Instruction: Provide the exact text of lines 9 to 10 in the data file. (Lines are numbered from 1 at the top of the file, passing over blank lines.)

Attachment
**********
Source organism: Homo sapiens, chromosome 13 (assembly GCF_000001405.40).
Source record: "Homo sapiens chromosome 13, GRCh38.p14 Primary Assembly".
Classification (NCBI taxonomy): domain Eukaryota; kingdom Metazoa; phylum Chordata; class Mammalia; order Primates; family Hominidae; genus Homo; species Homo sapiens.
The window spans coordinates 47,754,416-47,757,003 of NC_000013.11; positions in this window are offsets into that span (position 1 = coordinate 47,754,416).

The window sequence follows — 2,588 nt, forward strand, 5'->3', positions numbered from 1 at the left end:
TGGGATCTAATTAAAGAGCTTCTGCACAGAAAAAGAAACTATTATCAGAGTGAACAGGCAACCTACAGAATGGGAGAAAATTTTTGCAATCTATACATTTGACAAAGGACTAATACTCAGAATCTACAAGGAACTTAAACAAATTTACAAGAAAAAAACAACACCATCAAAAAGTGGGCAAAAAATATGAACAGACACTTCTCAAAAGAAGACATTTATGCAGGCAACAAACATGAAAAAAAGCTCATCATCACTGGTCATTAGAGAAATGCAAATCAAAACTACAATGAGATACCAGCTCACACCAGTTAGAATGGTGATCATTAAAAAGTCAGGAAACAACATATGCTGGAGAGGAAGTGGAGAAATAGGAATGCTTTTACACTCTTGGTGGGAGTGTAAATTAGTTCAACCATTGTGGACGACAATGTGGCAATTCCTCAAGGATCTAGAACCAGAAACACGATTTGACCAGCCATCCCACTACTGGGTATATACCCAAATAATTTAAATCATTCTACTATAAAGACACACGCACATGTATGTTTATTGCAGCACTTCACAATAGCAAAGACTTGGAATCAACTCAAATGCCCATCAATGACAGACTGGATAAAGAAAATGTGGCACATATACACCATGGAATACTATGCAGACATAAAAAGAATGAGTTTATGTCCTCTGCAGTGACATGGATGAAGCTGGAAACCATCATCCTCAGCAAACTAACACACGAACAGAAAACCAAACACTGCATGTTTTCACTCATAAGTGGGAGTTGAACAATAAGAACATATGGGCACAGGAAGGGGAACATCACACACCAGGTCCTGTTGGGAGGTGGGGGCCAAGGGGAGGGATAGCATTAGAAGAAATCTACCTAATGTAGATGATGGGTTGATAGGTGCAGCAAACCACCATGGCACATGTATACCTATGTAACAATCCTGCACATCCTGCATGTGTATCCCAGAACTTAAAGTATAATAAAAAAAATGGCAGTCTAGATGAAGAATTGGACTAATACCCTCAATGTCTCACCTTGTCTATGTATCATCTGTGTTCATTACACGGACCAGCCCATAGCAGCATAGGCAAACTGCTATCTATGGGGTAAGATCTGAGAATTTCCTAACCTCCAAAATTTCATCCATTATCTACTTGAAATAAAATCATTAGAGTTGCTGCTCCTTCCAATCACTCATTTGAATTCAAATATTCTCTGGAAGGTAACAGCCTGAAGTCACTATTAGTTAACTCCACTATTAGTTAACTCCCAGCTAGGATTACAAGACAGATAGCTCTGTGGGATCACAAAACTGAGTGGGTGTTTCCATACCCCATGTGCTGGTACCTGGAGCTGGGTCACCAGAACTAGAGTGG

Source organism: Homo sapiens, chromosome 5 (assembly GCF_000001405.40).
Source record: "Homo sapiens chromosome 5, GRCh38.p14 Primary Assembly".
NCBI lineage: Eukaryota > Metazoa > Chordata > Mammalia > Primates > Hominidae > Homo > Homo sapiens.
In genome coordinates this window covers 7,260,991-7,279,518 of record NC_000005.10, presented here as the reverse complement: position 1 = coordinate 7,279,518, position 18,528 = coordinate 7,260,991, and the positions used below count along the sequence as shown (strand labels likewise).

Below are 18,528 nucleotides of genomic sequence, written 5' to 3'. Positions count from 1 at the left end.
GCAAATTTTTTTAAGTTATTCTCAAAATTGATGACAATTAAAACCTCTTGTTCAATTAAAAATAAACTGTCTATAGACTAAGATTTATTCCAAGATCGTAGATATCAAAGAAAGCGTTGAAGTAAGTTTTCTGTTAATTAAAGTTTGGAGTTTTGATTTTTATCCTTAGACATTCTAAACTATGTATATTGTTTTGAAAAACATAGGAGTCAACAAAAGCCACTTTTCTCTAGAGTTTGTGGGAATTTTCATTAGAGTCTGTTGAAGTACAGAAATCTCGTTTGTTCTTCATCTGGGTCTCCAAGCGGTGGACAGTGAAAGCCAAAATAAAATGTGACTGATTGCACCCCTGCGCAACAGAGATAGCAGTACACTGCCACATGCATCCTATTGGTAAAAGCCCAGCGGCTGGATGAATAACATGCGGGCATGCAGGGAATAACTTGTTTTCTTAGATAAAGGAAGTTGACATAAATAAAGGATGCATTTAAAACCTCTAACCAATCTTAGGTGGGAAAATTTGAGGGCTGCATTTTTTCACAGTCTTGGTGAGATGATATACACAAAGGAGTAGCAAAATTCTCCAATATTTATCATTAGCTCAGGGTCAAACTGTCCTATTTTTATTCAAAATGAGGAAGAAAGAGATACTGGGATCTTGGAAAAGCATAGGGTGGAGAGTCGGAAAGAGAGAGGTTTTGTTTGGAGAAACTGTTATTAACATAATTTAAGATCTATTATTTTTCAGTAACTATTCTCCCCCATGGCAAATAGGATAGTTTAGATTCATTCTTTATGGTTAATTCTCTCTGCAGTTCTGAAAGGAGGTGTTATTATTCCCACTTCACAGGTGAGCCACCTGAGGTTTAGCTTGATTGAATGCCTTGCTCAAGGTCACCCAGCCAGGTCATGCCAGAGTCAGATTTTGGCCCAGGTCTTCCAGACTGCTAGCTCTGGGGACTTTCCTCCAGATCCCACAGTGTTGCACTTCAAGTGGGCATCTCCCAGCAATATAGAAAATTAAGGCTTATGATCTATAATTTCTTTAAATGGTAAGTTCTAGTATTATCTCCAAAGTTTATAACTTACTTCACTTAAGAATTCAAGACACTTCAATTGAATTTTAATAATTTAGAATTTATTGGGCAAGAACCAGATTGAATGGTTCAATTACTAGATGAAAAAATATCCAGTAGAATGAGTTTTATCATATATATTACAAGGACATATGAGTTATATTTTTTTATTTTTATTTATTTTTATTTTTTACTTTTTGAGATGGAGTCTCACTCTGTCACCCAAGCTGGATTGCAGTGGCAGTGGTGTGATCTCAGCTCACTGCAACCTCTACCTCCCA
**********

NCBI lineage: Eukaryota > Metazoa > Chordata > Mammalia > Primates > Hominidae > Homo > Homo sapiens.
In genome coordinates this window covers 7,260,991-7,279,518 of record NC_000005.10, presented here as the reverse complement: position 1 = coordinate 7,279,518, position 18,528 = coordinate 7,260,991, and the positions used below count along the sequence as shown (strand labels likewise).